RxJS (Reactive Extensions for JavaScript) is a powerful library for handling asynchronous operations and events using reactive programming concepts. One of the fundamental components of RxJS is the distinction between Observable and Subject. While both play a crucial role in managing streams of data, they have distinct characteristics and use cases. In this article, we’ll delve into the key differences between Observable and Subject in RxJS.

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RxJS Observable

At the core of RxJS is the concept of Observable, which represents a stream of values over time. An Observable is a blueprint for creating a data stream and defining how to react to the events emitted by that stream. Observables are often used to model asynchronous operations, such as HTTP requests, user interactions, or any sequence of events.

Characteristics of Observables

  1. Unicast: Observables are unicast by default, meaning each subscribed observer gets its independent execution of the Observable. This makes them suitable for handling multiple subscribers, each receiving its own copy of the data.
  2. Cold: Observables are considered “cold” because the data stream is created anew for each subscriber. When a new observer subscribes, it triggers the execution of the Observable sequence from the beginning.
  3. Immutable: Once an Observable is created, its internal state remains immutable (stateless). You can’t push new values into an existing Observable; instead, you create a new Observable instance.

Create an RxJS Observable

import { Observable } from 'rxjs';

// Create an Observable that emits values 1, 2, and 3 over time
const observable = new Observable<number>((observer) => {;;;

// Subscribe to the Observable
  next: (value) => console.log(`Observer A: ${value}`),
  complete: () => console.log('Observer A: Completed'),

// Subscribe again to the same Observable
  next: (value) => console.log(`Observer B: ${value}`),
  complete: () => console.log('Observer B: Completed'),

There are many playground environments to test your RxJS code online, I used PlayCode and the output looks like this:

Sample RxJS Observable Output

RxJS Subject

Subjects, on the other hand, act as both an Observer and an Observable. They are more versatile and allow for imperatively pushing values into the Observable execution. Subjects are like event emitters that maintain a list of observers and can multicast data to all subscribed observers.

Characteristics of Subjects

  1. Multicast: Subjects are multicast by nature, allowing multiple observers to subscribe to the same Subject and share the same execution. When a Subject emits a value, all subscribers receive the update.
  2. Hot: Subjects are considered “hot” because they are always producing values, regardless of whether there are subscribers. If an observer subscribes late, it might miss some or all of the previous emissions.
  3. Mutable: Subjects are mutable and allow you to imperatively push new values into the stream using methods like "next()". This makes them a great choice for scenarios where you need more control over the data flow.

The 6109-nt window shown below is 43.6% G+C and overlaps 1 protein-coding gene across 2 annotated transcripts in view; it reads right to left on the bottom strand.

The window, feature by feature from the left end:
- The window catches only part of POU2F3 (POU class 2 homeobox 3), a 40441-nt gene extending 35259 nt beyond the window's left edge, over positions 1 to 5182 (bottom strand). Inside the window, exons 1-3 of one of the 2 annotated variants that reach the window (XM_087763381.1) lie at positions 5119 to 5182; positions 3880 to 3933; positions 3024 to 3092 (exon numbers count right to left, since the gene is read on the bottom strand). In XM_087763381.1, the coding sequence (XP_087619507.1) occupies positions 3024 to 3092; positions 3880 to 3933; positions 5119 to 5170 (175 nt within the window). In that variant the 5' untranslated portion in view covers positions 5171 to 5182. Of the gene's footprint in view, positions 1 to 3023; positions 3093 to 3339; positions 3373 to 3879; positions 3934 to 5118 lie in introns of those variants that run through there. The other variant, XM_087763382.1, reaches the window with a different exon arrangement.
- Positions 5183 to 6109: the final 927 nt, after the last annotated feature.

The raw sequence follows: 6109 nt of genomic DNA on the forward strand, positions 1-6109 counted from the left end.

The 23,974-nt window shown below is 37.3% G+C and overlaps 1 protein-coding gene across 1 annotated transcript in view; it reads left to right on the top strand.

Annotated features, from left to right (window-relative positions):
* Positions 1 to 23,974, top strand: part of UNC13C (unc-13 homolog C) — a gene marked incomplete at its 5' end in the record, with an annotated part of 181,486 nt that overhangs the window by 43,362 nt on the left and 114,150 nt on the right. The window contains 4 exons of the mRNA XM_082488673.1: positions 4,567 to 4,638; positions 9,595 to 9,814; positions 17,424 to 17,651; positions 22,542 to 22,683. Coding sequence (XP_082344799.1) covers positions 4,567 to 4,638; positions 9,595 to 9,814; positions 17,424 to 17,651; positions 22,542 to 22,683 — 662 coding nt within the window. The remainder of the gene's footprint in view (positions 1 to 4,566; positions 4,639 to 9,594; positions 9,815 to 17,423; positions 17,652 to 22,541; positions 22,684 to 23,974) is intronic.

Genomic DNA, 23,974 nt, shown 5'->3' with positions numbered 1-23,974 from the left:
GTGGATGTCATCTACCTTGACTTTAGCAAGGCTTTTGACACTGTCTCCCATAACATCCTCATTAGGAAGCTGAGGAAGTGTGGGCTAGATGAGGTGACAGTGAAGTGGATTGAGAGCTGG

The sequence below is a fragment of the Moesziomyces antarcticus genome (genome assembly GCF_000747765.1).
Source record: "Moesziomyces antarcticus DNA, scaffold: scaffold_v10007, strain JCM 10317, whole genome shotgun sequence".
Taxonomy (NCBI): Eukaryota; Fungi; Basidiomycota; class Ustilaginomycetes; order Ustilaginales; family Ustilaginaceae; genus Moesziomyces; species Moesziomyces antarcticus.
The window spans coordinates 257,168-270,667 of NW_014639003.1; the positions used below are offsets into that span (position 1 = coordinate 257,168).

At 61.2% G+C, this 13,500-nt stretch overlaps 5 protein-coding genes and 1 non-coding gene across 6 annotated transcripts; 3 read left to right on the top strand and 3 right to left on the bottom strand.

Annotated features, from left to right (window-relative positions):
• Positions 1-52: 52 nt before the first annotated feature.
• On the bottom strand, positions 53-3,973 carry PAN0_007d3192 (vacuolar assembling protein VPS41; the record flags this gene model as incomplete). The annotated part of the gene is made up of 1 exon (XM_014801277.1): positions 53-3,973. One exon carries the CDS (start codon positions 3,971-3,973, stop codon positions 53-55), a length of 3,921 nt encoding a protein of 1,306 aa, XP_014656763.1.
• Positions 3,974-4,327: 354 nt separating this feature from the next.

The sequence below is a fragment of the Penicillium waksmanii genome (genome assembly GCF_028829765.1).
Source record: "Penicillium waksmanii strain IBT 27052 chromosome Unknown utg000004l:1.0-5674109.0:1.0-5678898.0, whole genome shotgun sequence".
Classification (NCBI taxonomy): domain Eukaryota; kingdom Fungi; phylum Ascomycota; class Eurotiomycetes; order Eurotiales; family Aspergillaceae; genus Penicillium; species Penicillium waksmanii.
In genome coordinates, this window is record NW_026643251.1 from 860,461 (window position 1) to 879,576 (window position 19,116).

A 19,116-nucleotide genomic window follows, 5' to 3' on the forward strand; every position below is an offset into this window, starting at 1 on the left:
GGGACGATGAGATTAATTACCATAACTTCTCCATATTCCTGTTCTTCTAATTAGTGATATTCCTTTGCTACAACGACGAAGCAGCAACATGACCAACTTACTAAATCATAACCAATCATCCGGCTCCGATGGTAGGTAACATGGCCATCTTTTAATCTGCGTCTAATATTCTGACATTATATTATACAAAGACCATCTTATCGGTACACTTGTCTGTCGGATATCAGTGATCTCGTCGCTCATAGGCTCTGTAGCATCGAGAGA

Create an RxJS Subject

import { Subject } from 'rxjs';

// Create a Subject
const subject = new Subject<number>();

// Subscribe to the Subject
  next: (value) => console.log(`Subject A: ${value}`),
  complete: () => console.log('Subject A: Completed'),

// Push values into the Subject;;;

// Subscribe again to the same Subject
  next: (value) => console.log(`Subject B: ${value}`),
  complete: () => console.log('Subject B: Completed'),

// Push more values into the Subject;;

// Complete the Subject

The output should be similar to the following:

Sample RxJS Subject Output

Choosing Between Observable and Subject in RxJS

The choice between Observable and Subject depends on the requirements of your application:

  • Use Observables when you need a new and independent execution of the stream for each subscriber. This is suitable for scenarios where you want subscribers to receive the entire sequence of events from the beginning.
  • Use Subjects when you need to share the same execution of the stream among multiple subscribers, and when you want more control over pushing new values into the stream. Subjects are ideal for scenarios where you need to maintain state or broadcast events to multiple observers.

You may also be interested in the Difference between RxJS Observable, Subject, and BehaviorSubject that we published in the past.


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In conclusion, both Observable and Subject are essential constructs in the RxJS toolbox, each serving distinct purposes. Understanding their characteristics and use cases is crucial for effective reactive programming and building scalable, maintainable applications. By mastering the difference between Observable and Subject, you’ll be better equipped to design reactive systems that elegantly handle complex asynchronous scenarios.

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About Orleando Dassi

I'm a Solutions Architect with 10 years of experience who is constantly learning while impacting the community by producing technical articles/videos, building projects, and conducting tech mentoring/coaching sessions. What describes me the most is my flexibility. Follow me on Twitter and LinkedIn.